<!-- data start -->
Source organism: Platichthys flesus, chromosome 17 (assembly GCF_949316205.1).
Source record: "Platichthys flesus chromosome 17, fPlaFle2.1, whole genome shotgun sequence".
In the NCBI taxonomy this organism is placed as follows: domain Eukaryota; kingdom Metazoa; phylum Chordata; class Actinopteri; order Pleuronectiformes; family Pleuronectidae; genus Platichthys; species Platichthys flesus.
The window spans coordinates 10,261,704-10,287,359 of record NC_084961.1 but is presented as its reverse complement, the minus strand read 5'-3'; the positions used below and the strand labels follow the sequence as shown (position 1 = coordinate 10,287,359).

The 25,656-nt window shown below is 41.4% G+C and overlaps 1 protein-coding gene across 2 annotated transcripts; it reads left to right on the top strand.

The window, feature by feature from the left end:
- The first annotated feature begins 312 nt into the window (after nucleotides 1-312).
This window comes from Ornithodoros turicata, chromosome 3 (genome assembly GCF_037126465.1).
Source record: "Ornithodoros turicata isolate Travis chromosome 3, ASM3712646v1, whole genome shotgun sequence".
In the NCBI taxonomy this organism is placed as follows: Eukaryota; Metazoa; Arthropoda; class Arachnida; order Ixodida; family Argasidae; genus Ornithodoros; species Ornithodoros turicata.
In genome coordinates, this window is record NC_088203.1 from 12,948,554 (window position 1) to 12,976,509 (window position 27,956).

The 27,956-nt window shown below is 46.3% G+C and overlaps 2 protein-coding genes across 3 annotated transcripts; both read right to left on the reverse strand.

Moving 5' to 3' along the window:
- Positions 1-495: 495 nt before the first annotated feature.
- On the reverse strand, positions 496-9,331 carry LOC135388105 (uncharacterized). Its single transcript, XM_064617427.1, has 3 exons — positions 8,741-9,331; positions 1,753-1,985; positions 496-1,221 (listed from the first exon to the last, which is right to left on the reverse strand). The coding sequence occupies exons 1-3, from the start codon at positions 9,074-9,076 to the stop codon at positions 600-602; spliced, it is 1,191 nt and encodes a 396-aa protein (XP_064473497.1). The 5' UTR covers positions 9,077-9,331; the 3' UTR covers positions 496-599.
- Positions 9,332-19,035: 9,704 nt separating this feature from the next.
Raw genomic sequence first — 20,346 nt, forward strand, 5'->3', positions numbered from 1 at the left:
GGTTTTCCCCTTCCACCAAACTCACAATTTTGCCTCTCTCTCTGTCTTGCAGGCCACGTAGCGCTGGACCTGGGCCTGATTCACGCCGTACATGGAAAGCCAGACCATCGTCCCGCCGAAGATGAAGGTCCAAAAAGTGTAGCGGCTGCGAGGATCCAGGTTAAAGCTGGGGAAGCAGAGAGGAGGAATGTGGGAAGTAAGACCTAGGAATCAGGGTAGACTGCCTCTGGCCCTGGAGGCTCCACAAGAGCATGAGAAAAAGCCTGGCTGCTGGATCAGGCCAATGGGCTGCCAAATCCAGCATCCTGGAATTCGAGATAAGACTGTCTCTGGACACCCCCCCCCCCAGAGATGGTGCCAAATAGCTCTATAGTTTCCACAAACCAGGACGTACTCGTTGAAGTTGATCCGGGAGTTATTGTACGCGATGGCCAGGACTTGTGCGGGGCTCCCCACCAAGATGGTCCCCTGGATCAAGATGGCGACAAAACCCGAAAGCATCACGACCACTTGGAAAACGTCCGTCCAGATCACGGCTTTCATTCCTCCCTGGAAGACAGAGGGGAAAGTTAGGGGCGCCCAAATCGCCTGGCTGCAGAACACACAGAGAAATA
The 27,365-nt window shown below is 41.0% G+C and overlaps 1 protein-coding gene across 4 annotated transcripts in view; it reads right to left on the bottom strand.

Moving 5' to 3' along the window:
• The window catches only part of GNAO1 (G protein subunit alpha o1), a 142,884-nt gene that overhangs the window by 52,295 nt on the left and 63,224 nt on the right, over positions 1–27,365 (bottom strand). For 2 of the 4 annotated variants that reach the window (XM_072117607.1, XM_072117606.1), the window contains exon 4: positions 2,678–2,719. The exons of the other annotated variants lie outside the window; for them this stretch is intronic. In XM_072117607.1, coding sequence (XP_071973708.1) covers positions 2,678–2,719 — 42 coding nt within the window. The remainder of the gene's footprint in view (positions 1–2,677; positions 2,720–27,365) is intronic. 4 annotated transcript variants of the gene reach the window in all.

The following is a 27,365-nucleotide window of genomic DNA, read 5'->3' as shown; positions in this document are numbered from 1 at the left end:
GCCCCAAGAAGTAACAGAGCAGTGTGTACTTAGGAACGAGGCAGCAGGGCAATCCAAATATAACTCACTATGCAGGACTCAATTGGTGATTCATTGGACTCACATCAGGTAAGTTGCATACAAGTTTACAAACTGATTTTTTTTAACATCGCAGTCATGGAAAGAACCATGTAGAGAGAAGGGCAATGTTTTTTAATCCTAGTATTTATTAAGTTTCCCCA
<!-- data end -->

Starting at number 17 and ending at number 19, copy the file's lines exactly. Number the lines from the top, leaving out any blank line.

Raw genomic sequence first — 20,346 nt, forward strand, 5'->3', positions numbered from 1 at the left:
GGTTTTCCCCTTCCACCAAACTCACAATTTTGCCTCTCTCTCTGTCTTGCAGGCCACGTAGCGCTGGACCTGGGCCTGATTCACGCCGTACATGGAAAGCCAGACCATCGTCCCGCCGAAGATGAAGGTCCAAAAAGTGTAGCGGCTGCGAGGATCCAGGTTAAAGCTGGGGAAGCAGAGAGGAGGAATGTGGGAAGTAAGACCTAGGAATCAGGGTAGACTGCCTCTGGCCCTGGAGGCTCCACAAGAGCATGAGAAAAAGCCTGGCTGCTGGATCAGGCCAATGGGCTGCCAAATCCAGCATCCTGGAATTCGAGATAAGACTGTCTCTGGACACCCCCCCCCCCAGAGATGGTGCCAAATAGCTCTATAGTTTCCACAAACCAGGACGTACTCGTTGAAGTTGATCCGGGAGTTATTGTACGCGATGGCCAGGACTTGTGCGGGGCTCCCCACCAAGATGGTCCCCTGGATCAAGATGGCGACAAAACCCGAAAGCATCACGACCACTTGGAAAACGTCCGTCCAGATCACGGCTTTCATTCCTCCCTGGAAGACAGAGGGGAAAGTTAGGGGCGCCCAAATCGCCTGGCTGCAGAACACACAGAGAAATA
The 27,365-nt window shown below is 41.0% G+C and overlaps 1 protein-coding gene across 4 annotated transcripts in view; it reads right to left on the bottom strand.